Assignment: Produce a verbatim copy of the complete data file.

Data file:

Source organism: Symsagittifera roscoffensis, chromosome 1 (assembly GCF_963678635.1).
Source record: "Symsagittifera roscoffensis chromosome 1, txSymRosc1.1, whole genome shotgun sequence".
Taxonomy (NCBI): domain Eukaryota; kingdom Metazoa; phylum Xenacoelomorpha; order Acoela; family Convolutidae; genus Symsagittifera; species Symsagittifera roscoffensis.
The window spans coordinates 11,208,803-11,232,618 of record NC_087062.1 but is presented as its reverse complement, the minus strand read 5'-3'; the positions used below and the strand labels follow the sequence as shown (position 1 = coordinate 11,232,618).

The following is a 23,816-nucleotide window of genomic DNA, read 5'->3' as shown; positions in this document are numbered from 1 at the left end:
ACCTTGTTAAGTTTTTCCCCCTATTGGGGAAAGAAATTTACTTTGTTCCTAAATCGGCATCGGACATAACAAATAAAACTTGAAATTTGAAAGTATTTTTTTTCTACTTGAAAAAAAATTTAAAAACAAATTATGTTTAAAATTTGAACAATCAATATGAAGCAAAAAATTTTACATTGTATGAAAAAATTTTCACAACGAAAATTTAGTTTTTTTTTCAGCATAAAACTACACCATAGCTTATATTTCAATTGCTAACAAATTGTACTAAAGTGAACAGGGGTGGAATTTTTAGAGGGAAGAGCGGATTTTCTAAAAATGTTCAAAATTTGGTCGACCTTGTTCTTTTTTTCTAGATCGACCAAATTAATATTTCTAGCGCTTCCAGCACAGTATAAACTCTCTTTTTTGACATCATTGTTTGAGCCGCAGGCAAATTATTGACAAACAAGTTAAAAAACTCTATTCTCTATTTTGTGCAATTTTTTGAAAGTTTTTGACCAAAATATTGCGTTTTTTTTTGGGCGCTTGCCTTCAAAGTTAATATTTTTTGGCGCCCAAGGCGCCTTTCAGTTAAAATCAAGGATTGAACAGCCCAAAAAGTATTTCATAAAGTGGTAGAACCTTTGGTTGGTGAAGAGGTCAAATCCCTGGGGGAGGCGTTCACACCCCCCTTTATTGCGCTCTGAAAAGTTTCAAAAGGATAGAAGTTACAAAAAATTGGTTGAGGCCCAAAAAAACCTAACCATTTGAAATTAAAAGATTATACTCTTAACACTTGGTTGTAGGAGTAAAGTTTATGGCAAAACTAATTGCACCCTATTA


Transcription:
Source organism: Symsagittifera roscoffensis, chromosome 1 (assembly GCF_963678635.1).
Source record: "Symsagittifera roscoffensis chromosome 1, txSymRosc1.1, whole genome shotgun sequence".
Taxonomy (NCBI): domain Eukaryota; kingdom Metazoa; phylum Xenacoelomorpha; order Acoela; family Convolutidae; genus Symsagittifera; species Symsagittifera roscoffensis.
The window spans coordinates 11,208,803-11,232,618 of record NC_087062.1 but is presented as its reverse complement, the minus strand read 5'-3'; the positions used below and the strand labels follow the sequence as shown (position 1 = coordinate 11,232,618).

The following is a 23,816-nucleotide window of genomic DNA, read 5'->3' as shown; positions in this document are numbered from 1 at the left end:
ACCTTGTTAAGTTTTTCCCCCTATTGGGGAAAGAAATTTACTTTGTTCCTAAATCGGCATCGGACATAACAAATAAAACTTGAAATTTGAAAGTATTTTTTTTCTACTTGAAAAAAAATTTAAAAACAAATTATGTTTAAAATTTGAACAATCAATATGAAGCAAAAAATTTTACATTGTATGAAAAAATTTTCACAACGAAAATTTAGTTTTTTTTTCAGCATAAAACTACACCATAGCTTATATTTCAATTGCTAACAAATTGTACTAAAGTGAACAGGGGTGGAATTTTTAGAGGGAAGAGCGGATTTTCTAAAAATGTTCAAAATTTGGTCGACCTTGTTCTTTTTTTCTAGATCGACCAAATTAATATTTCTAGCGCTTCCAGCACAGTATAAACTCTCTTTTTTGACATCATTGTTTGAGCCGCAGGCAAATTATTGACAAACAAGTTAAAAAACTCTATTCTCTATTTTGTGCAATTTTTTGAAAGTTTTTGACCAAAATATTGCGTTTTTTTTTGGGCGCTTGCCTTCAAAGTTAATATTTTTTGGCGCCCAAGGCGCCTTTCAGTTAAAATCAAGGATTGAACAGCCCAAAAAGTATTTCATAAAGTGGTAGAACCTTTGGTTGGTGAAGAGGTCAAATCCCTGGGGGAGGCGTTCACACCCCCCTTTATTGCGCTCTGAAAAGTTTCAAAAGGATAGAAGTTACAAAAAATTGGTTGAGGCCCAAAAAAACCTAACCATTTGAAATTAAAAGATTATACTCTTAACACTTGGTTGTAGGAGTAAAGTTTATGGCAAAACTAATTGCACCCTATTA